Lindsay Thomas is a writer based in Denver, Colorado. She can often be found playing trivia at her neighborhood brewery, competing in poetry slams, peering at the sky for funnel clouds, or serving as commissioner of her fantasy football league. Her work has appeared in The Skinny and The Fogdog Review. She tweets and retweets at @finstergrrrl.
Please give them a warm welcome! We think they’re going to fit right in…
Maybe you find yourself thinking, I just don’t eat enough grubs.
Maybe you think your day could be improved by yes, more grubs, and lazy stretches in a wide meadow full of soft, long grass.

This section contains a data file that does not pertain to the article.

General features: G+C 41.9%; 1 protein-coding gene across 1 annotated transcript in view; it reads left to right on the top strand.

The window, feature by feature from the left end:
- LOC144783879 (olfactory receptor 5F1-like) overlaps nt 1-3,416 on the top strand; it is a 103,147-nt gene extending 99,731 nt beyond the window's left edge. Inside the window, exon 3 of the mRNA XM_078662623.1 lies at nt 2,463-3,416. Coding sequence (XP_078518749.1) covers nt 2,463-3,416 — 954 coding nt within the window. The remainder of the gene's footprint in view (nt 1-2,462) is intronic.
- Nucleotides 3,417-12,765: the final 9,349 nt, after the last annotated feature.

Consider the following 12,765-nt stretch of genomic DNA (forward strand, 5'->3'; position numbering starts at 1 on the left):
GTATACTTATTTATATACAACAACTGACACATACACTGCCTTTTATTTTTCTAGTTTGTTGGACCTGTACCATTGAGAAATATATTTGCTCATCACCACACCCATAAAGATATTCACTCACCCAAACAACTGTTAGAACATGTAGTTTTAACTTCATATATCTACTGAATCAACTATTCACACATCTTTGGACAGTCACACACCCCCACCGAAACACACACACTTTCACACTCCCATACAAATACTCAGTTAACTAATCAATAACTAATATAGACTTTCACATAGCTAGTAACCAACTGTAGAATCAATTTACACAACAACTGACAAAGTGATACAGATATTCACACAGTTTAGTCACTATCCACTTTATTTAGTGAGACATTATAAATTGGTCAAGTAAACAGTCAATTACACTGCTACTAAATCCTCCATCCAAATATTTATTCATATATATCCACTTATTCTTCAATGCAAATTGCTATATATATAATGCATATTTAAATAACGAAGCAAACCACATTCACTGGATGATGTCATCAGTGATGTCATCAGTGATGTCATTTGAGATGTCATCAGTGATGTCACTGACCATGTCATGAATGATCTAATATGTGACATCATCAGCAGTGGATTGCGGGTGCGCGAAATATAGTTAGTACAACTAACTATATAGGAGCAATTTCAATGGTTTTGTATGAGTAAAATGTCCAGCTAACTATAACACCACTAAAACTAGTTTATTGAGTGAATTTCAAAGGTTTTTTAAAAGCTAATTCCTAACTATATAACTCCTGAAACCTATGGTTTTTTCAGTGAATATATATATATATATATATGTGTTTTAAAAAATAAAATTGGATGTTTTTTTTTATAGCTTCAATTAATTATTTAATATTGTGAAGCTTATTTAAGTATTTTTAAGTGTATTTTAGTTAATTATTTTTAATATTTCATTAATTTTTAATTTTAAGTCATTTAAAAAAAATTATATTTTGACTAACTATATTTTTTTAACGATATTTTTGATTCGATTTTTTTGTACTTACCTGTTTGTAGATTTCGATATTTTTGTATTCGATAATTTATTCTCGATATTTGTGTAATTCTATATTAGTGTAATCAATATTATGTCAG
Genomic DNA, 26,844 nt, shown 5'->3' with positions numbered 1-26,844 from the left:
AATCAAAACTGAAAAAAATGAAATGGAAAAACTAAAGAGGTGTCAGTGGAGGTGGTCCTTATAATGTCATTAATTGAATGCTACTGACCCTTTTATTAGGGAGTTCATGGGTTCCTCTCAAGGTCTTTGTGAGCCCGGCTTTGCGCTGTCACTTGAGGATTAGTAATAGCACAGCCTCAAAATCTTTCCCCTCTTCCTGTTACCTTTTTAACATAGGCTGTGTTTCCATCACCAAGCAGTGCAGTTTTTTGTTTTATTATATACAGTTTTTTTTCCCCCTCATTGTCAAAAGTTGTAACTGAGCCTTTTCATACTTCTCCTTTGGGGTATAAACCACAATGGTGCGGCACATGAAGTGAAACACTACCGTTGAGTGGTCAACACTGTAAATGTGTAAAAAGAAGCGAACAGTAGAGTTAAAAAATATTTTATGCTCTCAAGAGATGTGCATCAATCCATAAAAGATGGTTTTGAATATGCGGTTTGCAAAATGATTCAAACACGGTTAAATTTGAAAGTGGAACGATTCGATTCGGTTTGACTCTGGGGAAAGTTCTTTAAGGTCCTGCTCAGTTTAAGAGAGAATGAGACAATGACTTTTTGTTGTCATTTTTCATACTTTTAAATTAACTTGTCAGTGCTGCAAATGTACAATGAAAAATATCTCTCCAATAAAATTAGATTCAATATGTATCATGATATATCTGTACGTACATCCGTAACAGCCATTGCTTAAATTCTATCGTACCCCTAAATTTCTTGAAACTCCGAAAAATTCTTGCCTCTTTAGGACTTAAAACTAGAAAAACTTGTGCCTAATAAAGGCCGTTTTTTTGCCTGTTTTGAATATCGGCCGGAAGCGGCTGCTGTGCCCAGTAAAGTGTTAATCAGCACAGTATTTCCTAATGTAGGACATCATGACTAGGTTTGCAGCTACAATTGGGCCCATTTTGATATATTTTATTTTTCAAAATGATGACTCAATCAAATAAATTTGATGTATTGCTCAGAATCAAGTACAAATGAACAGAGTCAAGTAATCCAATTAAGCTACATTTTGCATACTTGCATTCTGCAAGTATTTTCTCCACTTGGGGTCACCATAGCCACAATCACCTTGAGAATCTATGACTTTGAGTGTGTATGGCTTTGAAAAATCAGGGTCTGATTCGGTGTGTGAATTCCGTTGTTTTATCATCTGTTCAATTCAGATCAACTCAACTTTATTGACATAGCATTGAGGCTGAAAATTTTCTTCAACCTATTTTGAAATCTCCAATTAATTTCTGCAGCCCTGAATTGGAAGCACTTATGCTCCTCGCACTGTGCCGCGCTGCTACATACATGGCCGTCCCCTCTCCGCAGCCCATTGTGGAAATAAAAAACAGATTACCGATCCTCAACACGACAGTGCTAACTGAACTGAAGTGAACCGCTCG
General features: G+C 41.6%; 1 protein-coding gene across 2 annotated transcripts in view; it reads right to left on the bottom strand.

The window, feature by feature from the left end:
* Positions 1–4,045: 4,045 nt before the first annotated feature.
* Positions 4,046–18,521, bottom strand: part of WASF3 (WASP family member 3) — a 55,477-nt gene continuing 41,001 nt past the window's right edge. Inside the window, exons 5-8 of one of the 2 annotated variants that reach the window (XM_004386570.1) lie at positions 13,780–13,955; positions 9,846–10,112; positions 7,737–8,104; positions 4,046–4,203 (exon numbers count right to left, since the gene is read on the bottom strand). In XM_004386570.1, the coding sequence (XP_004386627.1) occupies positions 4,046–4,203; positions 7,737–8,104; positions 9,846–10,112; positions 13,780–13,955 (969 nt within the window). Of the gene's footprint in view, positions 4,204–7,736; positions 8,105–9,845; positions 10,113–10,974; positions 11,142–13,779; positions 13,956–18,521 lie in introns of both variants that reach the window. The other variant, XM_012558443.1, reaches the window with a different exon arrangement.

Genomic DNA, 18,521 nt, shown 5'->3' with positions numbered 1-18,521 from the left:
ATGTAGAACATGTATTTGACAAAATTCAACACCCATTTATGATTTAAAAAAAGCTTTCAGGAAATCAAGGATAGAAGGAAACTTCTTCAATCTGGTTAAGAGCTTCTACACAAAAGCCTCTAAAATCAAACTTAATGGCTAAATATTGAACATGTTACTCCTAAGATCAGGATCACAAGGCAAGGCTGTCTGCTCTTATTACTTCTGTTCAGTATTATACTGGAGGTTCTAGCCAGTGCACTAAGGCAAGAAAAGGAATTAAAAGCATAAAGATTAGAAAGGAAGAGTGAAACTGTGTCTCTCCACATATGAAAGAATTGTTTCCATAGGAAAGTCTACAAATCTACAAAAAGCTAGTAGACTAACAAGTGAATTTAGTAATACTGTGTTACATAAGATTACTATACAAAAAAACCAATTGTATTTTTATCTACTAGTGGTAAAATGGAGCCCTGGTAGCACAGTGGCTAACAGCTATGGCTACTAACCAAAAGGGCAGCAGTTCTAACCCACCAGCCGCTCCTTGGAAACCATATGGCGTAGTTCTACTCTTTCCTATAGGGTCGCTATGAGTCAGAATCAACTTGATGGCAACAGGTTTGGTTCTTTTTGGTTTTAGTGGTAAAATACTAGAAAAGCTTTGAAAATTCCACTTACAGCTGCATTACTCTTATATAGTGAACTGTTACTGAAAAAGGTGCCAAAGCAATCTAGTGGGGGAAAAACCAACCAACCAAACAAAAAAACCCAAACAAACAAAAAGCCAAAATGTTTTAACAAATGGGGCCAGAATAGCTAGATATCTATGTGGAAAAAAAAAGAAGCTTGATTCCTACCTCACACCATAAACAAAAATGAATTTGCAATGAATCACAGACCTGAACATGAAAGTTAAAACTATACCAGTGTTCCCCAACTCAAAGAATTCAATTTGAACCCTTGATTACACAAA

Deep down, you’ve always wanted to be a badger, haven’t you?
The good news is: Shimmer would love to add a couple more badgers to our dedicated team (why badgers?! ). Your dream of being a badger can come true.
Shimmer is a semiprozine, raised in the wild meadows and skies of a planet called Earth, hand-rolled and assembled by free-range badgers. If you would like to be a first reader for Shimmer (helping us read incoming fiction submissions), we would love to hear from you. The ideal badger will be able to:
Dedicate 5-6 hours per week to read incoming stories;
Advocate for the stories they love;
Come to understand what makes a story Shimmery.
If you want to be a reader for Shimmer, please send an email to firstname.lastname@example.org, with TEAM BADGER in your subject line. We’ll get back to you with details on How to Be a Badger. We’re taking emails from August 15 to August 20th. The following week, the 21st to the 27th, we’ll choose badgers.
Don’t self reject.